The exam pass rates are calculated on total exams passed over total exams taken for the periods stated below. Highlighted in blue are the subjects/courses that have less than 50% pass rate.

It is important to note that the Certificate level percentages are based on the new Cert BA 2017 syllabus and only cover the period from 11 January 2017 to 30 June 2017.

Don’t be deterred or disheartened by the low pass rates for some of the courses/ subjects/ levels. If you’d like to get your hands on some study materials, visit our Resources page for some helpful links.

For a graphic view of this, check out our CIMA Exam Pass Rates page.

Level
Operational
Management
Gateway
Strategic
Aug 2016
64%
71%
39%
63%
Nov 2016
67%
71%
33%
65%
Feb 2017
45%
62%
26%
64%
May 2017
47%
73%
39%
66%

### For Objective Tests

These results are total exams taken from 1 July 2016 to 30 June 2017.

Passed
vs Taken
E1
75%
P1
45%
F1
68%
E2
84%
P2
46%
F2
50%
E3
65%
P3
52%
F3
53%

### For Certificate Level

These results are total exams taken from 11 January 2017 to 30 June 2017.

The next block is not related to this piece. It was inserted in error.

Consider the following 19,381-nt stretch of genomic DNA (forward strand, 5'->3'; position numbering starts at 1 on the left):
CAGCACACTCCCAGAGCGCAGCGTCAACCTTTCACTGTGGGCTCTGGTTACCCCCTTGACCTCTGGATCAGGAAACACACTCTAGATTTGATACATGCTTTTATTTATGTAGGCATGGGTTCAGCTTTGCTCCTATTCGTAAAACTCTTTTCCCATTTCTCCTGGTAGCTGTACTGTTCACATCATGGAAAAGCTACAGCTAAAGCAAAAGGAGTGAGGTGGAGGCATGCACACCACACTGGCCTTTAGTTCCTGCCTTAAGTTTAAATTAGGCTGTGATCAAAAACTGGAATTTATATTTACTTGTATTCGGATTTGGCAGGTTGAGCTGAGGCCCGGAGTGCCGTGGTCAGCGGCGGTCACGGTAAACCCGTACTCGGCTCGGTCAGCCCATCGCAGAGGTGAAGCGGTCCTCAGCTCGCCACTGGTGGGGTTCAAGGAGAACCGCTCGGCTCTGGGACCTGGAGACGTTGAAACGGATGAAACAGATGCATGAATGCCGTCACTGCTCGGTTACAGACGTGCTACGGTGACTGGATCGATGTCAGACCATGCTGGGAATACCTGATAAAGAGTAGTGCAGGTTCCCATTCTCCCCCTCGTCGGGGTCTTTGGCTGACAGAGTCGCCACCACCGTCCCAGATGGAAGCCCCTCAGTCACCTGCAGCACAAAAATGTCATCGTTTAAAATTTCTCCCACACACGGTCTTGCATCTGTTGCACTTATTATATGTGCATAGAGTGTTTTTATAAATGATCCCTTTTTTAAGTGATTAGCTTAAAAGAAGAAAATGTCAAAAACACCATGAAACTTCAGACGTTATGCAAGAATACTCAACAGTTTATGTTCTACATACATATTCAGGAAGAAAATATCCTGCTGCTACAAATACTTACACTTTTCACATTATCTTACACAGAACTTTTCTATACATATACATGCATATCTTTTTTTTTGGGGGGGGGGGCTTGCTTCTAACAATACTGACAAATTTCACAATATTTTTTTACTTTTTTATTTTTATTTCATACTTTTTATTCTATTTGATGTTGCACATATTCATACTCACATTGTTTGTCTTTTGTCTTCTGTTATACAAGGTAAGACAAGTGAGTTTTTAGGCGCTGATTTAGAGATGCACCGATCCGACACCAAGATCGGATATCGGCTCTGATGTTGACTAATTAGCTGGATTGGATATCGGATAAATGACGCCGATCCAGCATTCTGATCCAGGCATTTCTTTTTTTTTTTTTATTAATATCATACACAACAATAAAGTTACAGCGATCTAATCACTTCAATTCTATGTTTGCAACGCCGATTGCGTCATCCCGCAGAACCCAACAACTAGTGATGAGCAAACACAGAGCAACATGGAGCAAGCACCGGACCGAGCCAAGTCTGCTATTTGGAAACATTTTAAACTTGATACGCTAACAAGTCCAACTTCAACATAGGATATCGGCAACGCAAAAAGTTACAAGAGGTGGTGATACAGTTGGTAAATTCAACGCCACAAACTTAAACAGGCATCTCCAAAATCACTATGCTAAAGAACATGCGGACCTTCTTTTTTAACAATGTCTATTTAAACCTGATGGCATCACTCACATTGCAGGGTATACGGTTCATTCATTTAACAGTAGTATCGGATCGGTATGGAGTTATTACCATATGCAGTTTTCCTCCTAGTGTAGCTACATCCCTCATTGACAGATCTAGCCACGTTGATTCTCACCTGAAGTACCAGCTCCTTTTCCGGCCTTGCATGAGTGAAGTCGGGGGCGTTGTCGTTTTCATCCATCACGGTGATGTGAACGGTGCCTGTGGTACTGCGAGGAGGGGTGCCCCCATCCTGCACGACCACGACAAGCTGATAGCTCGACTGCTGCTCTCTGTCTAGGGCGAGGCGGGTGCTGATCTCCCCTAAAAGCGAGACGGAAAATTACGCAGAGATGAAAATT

Exam Pass Rate
BA1
72%
BA2
59%
BA3
67%
BA4
59%

# Variance Analysis – Part 1

If you find variance analysis to be a confusing topic, then you are not alone in this world. I’ve been teaching P1 for a while and most students I find tend to get muddled up when calculating the different variances. It also doesn’t help that there are just so many of them to remember.

But in my years of teaching, I’ve discovered a general model that’s used by many tutors and students alike to understand variances better. I’d like to share this with you today and I hope this helps you in some little way.

Below is a visual tip on what you need to remember when looking at variances. Please memorise. It will become useful in a second once we start using it.

So we have a lot of different variances – sales variances, material variances, labour variances, and overhead variances. We also have price variances, usage variances, efficiency variances, expenditure variances, yield variances, mix variances, volume variances, etc. See how it can easily get confusing?